Wednesday, April 20, 2011

What's the Connection Between Optimism/Pessimism and Positive/Negative Self-Talk?

A friend always responds to my inquiry about her well-being, "I'm good." There's usually a small addition. "I'm busier than I like to be this time of year, but the project is going well," or "My cold is getting better every day." She's not chirpy or smiley, never smarmy or gushing. She's real — and has apparently chosen or was chosen by her genes to be an optimist. She doesn't appear to be a positive thinker, in the over-the-top vein, but she does say positive things about her life, her work, the weather, the future.

My friend doesn't say negative self-talk out loud, even if she perhaps says it to herself. She occasionally makes some pessimistic statements. e.g. "I'm worried about all the changes on the job. It may not work out for me." Or, "I'm disheartened by all the conflict. I'd like to escape it." From my perspective, she's real; a realistic thinker rather than a particularly pessimistic or overly optimistic thinker.

Here are two quick definitions from The New Oxford American Dictionary, Second Edition so we're speaking the same language.

Pessimism - a tendency to see the worst aspect of things or believe that the worst will happen
Optimism - hopefulness and confidence about the future or the successful outcome of something 

I have been unable to find solid research about gender and optimism/pessimism. e.g. Are men or women more likely to be either optimistic or pessimistic? Or to find research related to the ratio of negative self-talk to positive self-talk for optimists as compared to the ration for pessimists. If any readers have facts, or opinions, I'd like to hear from you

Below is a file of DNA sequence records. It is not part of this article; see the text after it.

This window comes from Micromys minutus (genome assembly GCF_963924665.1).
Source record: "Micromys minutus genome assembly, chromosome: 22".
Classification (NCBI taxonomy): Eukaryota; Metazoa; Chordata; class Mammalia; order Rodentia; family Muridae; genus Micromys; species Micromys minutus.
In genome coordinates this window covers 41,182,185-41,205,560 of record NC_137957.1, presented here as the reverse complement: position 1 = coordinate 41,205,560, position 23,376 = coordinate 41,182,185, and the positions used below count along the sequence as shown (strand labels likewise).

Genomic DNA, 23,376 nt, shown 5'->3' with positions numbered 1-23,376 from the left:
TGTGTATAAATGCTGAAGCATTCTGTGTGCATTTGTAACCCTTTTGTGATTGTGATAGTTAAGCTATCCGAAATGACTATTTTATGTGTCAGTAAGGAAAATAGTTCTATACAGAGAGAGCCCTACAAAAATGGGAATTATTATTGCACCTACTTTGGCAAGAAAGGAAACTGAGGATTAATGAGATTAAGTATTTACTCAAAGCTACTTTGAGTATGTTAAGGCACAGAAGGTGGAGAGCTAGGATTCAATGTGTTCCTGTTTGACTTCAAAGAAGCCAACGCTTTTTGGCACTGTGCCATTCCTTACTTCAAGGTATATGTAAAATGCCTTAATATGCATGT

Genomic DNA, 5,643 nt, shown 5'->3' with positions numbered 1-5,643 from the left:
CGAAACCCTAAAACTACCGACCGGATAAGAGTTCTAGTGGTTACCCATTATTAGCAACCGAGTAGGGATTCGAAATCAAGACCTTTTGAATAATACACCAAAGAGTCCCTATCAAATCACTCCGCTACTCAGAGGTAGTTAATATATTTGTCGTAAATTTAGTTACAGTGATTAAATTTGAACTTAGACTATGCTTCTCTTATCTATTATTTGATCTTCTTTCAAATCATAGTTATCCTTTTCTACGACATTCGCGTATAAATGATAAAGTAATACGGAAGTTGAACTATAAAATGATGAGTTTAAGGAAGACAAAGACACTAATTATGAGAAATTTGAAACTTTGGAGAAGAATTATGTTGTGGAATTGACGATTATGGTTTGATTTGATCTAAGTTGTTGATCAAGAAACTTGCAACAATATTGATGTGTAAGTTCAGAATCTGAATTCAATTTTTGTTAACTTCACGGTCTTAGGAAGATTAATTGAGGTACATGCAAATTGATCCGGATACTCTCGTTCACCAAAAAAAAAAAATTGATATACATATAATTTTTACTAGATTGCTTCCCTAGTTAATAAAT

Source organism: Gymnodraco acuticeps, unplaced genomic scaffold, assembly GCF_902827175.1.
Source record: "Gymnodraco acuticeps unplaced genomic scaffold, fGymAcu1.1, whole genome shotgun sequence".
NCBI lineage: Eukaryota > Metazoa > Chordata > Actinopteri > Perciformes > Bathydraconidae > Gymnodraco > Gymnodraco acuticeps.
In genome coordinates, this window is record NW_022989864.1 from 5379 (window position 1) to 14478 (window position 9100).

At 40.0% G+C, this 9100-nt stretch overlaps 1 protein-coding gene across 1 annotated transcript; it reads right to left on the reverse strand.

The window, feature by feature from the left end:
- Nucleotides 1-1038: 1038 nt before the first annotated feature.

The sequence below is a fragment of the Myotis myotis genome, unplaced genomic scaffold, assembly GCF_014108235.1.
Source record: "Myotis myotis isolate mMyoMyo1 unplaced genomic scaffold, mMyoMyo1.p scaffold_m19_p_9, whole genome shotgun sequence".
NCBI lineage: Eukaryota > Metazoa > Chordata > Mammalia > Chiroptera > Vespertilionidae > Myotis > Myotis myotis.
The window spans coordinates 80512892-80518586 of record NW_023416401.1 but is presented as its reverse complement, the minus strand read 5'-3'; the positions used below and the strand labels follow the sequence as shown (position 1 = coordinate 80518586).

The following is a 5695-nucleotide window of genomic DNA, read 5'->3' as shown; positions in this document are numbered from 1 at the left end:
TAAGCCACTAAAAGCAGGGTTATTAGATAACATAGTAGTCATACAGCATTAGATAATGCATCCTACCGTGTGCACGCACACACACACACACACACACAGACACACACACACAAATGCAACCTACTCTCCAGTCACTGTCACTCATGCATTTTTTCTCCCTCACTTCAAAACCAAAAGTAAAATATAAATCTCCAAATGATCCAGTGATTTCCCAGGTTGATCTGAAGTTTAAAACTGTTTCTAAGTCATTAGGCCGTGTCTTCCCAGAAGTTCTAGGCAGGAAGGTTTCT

Here are some of my hypotheses (educated(?) guesses), based on my experience as a therapist and an intelligent woman, and on research of related topics.

• More women than men are optimists. Research shows that optimists live longer than pessimists and statistics show that women live longer than men; a correlation, but not necessarily a causation.

• Although women do more negative self-talk than men, they don't necessarily do negative thinking about anything except their own perceived inadequacies. And they do less NST as they go from teen years to the their fifties and sixties. Yes, it's damaging, but it doesn't make them pessimists. They could have hope for all else but themselves, so they're not pessimists or optimists. They're in the middle.

• Many men seem to get particularly pessimistic as they get older. I'm led to wonder if this shows that they have been pessimists all along, but have kept it under better wraps. As they age, they are more comfortable being grumpy/grinchy; a stereotype.

Does it matter? What do you think? What do you know from your experience or research?
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